In late October 29 years ago my wife and I parked on Hospital Drive for job interviews at UVA. Our son was in a stroller. It was a beautiful fall day. We strolled over to the dorm room where Edgar Allan Poe lived when he was a student here.
A few weeks ago, the weekend before Halloween, we left work and drove to NYC to visit our son. He lives in Brooklyn, within view of Manhattan. On the drive home we felt the weather changing. He didn’t lose power from Hurricane Sandy, but he lost his subway. Last week a patient told me the home he grew up in, on Staten Island, was washed out to sea. Last week a colleague told me her kids stay frightened of the weather.
Last June we lost power and trees in a storm that acted like an unfurled tornado. No rain, only wind. Insurance does not cover damaged trees unless they fall on the house or car. Our home and cars were safe. We were lucky in our unluckiness. Our neighbors lost the shade for their shade garden.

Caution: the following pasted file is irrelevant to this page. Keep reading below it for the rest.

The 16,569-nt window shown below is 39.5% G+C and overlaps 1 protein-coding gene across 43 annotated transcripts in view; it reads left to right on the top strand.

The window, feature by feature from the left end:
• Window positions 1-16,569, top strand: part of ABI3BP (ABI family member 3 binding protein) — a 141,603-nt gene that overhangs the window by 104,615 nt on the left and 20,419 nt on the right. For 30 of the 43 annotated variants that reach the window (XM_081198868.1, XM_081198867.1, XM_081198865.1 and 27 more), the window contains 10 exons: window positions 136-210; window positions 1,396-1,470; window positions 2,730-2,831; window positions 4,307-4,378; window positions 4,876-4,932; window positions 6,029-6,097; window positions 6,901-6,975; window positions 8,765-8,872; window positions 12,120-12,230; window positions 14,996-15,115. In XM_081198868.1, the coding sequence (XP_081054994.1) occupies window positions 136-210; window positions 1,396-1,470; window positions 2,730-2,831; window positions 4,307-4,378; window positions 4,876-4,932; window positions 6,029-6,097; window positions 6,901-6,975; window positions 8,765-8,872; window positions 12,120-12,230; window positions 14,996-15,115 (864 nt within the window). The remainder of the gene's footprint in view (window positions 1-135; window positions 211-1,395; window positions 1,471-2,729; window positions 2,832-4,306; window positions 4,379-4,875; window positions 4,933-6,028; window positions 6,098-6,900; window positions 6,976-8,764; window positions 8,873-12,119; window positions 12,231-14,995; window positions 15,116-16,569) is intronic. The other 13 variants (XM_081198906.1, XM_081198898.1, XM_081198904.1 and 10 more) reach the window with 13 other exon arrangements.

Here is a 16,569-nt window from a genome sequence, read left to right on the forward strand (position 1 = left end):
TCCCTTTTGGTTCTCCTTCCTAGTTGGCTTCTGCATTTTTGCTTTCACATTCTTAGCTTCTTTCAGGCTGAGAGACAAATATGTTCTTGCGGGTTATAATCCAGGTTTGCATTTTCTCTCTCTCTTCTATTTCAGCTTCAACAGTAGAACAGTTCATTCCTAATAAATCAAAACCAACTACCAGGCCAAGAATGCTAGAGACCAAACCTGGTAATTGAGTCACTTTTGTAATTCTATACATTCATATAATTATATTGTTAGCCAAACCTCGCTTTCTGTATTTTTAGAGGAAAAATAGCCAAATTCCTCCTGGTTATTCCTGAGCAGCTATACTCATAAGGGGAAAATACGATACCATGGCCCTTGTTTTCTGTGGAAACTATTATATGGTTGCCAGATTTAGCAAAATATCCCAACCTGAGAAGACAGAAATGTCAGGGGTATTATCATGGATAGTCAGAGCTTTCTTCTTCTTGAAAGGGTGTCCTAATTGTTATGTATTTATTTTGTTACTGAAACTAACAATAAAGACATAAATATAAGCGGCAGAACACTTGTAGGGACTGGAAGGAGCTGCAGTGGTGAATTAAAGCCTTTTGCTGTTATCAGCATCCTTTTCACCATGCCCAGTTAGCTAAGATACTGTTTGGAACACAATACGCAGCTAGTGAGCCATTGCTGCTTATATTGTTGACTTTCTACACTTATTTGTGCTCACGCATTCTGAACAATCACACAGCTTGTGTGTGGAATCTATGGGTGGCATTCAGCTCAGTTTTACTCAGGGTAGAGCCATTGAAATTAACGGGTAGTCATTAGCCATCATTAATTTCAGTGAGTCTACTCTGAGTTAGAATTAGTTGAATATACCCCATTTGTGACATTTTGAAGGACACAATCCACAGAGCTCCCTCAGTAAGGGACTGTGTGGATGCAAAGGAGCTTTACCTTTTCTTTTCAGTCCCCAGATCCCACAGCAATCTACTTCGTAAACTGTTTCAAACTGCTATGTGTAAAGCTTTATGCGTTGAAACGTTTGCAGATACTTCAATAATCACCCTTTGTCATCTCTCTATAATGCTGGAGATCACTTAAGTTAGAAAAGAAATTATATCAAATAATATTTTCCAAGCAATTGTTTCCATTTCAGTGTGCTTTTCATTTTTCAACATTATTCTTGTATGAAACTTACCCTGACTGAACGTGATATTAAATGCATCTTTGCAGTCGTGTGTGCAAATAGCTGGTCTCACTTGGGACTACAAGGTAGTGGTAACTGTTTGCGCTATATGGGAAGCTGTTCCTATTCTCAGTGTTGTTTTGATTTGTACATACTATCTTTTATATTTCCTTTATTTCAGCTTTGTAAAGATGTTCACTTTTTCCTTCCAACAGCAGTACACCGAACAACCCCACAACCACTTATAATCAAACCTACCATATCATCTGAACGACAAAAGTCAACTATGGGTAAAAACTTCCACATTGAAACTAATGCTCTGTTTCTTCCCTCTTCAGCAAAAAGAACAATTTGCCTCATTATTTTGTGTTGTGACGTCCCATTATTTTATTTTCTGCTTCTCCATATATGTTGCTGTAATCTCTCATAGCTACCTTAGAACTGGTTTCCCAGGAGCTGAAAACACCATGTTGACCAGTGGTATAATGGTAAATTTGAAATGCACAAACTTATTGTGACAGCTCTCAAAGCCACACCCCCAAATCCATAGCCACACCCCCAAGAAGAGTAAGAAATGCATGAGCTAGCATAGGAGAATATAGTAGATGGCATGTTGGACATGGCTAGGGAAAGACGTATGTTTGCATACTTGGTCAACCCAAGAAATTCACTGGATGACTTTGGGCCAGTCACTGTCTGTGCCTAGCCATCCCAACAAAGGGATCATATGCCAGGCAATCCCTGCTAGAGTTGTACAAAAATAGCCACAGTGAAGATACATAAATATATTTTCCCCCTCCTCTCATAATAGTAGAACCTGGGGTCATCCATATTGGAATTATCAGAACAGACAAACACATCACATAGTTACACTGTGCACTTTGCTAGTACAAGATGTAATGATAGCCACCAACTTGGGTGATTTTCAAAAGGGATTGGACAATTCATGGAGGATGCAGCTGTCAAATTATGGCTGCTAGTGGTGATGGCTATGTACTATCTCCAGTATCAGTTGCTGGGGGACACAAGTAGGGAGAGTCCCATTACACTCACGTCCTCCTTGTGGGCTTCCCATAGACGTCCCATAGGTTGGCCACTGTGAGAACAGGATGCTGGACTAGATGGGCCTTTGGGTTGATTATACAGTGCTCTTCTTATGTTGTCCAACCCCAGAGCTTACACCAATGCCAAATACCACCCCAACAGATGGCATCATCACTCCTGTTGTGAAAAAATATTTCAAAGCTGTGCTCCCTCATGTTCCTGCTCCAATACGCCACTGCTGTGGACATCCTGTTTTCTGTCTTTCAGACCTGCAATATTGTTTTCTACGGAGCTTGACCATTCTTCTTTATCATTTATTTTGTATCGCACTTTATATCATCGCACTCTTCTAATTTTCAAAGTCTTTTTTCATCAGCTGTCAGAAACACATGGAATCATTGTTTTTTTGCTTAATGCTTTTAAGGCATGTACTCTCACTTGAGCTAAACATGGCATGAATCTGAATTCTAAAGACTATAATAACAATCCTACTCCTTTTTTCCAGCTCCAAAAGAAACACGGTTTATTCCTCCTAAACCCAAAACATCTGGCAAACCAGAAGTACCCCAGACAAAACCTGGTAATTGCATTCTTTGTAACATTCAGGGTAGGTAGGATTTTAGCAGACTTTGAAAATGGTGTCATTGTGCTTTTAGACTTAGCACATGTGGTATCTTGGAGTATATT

The narrators and characters in the poems, essays, and stories in Hospital Drive are often concerned with loss. They would know that nothing is safe for too long, that insurance has its limits, that the eye of the storm is dangerous.
On October 27th I took a picture of Manhattan at night. In addition to the city lights and the East River there are two people, mostly shadows, standing on my side of the river. I hope they are warm and safe. I hope they didn’t lose much. I bet they have flood zone tales to tell.
D. H. Lawrence said that water is hydrogen and oxygen and a third thing that makes it water. He wasn’t just talking about the weather. The narrators and characters in the poems, essays, and stories in Hospital Drive would also be concerned with the “third thing,” the unknowable in life and death and all that waits beyond our changing planet.
Daniel Becker, Editor